Supreme, the attitude-heavy, way-cooler-than-you-are skateboard and streetwear company, is a singular brand. For more than 25 years, it has balanced the snooty exclusivity of high fashion with an arty underground vibe that somehow converts to irrational consumer devotion. No other business has more thoroughly captivated the “hypebeasts” (basically: voracious streetwear consumers) who evidently derive social capital from standing in line for limited-edition goods doled out by legendarily surly retail workers. Though Supreme distributes through only about a dozen rather small stores, major brands clamor to collaborate on crossover projects, and at last check, it was reportedly worth $1 billion.
So when a recent report revealed that people are burning, slicing up, defacing, and otherwise ruining and destroying Supreme gear worth hundreds or even thousands of dollars on the secondary market, and documenting this destruction online, you might logically conclude that there’s a backlash afoot. Maybe all those brand collaborations — a Supreme Oreo cookie was recently announced — are becoming a turn-off. Some consumers, at least, must be getting really sick of Supreme and the flavor of conspicuous consumption it represents.
This is not the case. If anything, it is really just more proof, however counterintuitive, of the Supreme brand’s unique potency.
To back up a bit: The first Supreme store opened in Manhattan in 1994, founded by then-thirtyish James Jebbia, who has said he didn’t really know much about skateboarding, but was interested in the creative and rebellious culture that surrounded it. He was also interested in how discriminating and finicky skateboarders were on matters of style (or anti-style). Supreme sold apparel and gear, often in intentionally limited supplies, for “the few who know what’s up,” as Jebbia once put it. As if to underscore this vibe, Jebbia hired skaters to staff the store, which developed a reputation for being chilly-to-rude toward shoppers who didn’t know what’s up.
This formula worked, and while the brand grew beyond cult status — and what’s now called its “box logo,” sans serif type on a red block background — it never quite crossed over to the mainstream in any traditional way. There were no deals with department stores or move into malls. This was by intent: Supreme didn’t want to be overly accessible. Instead, it gradually opened new stores (in Tokyo, Los Angeles, Paris) and dabbled in collaborations with artists and other brands. In 2017 the generally press-shy Jebbia disclosed that Supreme had taken on a substantial private equity investment from The Carlyle Group. At the time, its annual revenues were reported to be approaching $100 million. Despite this, Supreme’s exclusive and desirable reputation remains perfectly intact among the hypebeasts who fuel the streetwear market.
Jump ahead then, to the recent report in The Guardian, rounding up examples of Instagrammers and YouTubers destroying perfectly good Supreme merch. There is, for example, @ericwhiteback — who labels himself The Supreme Guy, and whose feed is dominated by Supreme-themed images — putting a snazzy-looking $250 pair of Supreme x Vans Diamond Plate slip-ons on the grill, and torching them (using a Supreme lighter, natch). Later he burned a Supreme T-shirt, flipping it with tongs. Other clips show Supreme gear owners flaming a limited-edition T-shirt supposedly worth $1,000 on the resale market, cutting up another rare shirt, lighting up a valuable hoodie, and so on.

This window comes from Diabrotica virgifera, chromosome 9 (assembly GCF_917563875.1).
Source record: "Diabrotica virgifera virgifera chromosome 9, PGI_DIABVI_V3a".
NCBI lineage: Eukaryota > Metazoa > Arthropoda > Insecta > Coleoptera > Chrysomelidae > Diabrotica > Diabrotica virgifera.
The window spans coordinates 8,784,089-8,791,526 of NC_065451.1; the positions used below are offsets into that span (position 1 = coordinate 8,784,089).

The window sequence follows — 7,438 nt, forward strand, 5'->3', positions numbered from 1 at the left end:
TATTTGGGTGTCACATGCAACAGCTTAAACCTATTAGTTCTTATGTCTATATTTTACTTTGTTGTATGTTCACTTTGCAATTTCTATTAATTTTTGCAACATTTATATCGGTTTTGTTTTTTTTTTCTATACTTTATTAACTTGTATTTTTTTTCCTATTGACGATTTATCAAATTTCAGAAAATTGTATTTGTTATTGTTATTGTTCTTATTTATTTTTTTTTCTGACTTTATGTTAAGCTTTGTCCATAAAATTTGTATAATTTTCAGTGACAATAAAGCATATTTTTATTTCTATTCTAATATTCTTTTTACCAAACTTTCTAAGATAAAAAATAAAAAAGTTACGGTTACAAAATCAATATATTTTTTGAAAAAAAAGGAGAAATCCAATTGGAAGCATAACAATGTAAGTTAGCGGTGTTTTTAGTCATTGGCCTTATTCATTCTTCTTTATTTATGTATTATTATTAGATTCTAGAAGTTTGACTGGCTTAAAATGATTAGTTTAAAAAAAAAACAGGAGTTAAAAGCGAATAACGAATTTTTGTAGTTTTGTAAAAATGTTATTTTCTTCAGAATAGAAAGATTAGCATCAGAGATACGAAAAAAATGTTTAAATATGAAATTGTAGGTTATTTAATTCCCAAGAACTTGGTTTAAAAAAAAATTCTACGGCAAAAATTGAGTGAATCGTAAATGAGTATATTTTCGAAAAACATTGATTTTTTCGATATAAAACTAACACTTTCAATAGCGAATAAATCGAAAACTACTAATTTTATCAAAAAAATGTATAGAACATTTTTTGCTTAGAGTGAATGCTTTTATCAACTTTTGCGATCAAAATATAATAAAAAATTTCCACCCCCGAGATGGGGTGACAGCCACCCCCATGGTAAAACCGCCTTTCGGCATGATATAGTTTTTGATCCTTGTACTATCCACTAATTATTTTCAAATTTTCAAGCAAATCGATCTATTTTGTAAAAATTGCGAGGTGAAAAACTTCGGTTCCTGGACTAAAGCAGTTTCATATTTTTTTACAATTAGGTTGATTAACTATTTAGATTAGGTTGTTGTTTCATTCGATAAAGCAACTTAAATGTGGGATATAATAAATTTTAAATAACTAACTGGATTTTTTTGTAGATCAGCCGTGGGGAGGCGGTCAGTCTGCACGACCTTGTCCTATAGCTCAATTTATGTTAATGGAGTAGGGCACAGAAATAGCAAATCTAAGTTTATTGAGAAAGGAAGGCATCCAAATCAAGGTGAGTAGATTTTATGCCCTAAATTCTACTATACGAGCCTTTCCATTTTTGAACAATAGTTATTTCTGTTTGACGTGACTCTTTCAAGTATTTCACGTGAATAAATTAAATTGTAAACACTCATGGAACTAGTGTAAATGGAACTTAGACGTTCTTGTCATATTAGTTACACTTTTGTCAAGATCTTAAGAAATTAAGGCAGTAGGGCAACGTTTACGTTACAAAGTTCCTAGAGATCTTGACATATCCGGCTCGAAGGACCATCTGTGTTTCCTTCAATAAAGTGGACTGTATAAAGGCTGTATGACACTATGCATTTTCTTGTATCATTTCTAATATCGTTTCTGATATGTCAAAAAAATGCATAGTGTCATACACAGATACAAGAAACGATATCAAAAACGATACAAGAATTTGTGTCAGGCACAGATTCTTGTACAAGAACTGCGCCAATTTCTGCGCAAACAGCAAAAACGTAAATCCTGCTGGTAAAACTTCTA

As The Guardian suggests, this is in part simply a matter of being shocking for the sake of online traffic — Whiteback’s T-shirt roast has about 340,000 views. And partly it’s about a kind of trolling: a performative irreverence that really might upset some viewers (or “trigger” them, as one Supreme-destroyer put it).
But neither of those factors undermine Supreme. As streetwear site Highsnobiety recently explained, in an essay responding to the Supreme-destruction kerfuffle, “Supreme is a coveted brand whose products sell for wince-inducing mark-ups on the resale market, which means that it’s only accessible to those with very deep pockets or a willingness to sleep on the pavement outside of a Supreme store before drop day like a vagrant.” So not merely obtaining but casually obliterating such gear is a kind of next-level conspicuous consumption.
That can only work because Supreme remains so coveted — and is coveted in a really distinct context. As much as Supreme strives for the rarified status of a luxury brand, it also embodies a kind of punk-ish, sneering disregard for the whole idea of branding, and luxury. (That, after all, is part of “knowing what’s up.”) Over the years, it has at times seemed to be critiquing itself and its consumers; as one notorious example, there was the $75 Supreme brick. Which was simply an actual brick that said “Supreme,” in the box logo style. It sold out.
“All fashion labels strain to exude an air of aloof coolness, but Supreme does it so well that it often feels like an expression of contempt,” that Highsnobiety essay astutely argued. It’s certainly hard not to see the Supreme Oreo stunt — and dozens of other brand team-ups in its forthcoming line — as a kind of parody. And after all, even the brand’s logo is obviously borrowed from the style of artist Barbara Kruger, whose work frequently critiques mindless, ad-driven consumer culture. “Setting Supreme gear on fire might be pure clickbait, but it also feels like the most ‘Supreme’ thing ever.”
Destroying Supreme goods can’t destroy the brand. Ultimately, Supreme is a brand that is so cool that it actually hates itself — and that’s exactly why it’s so beloved.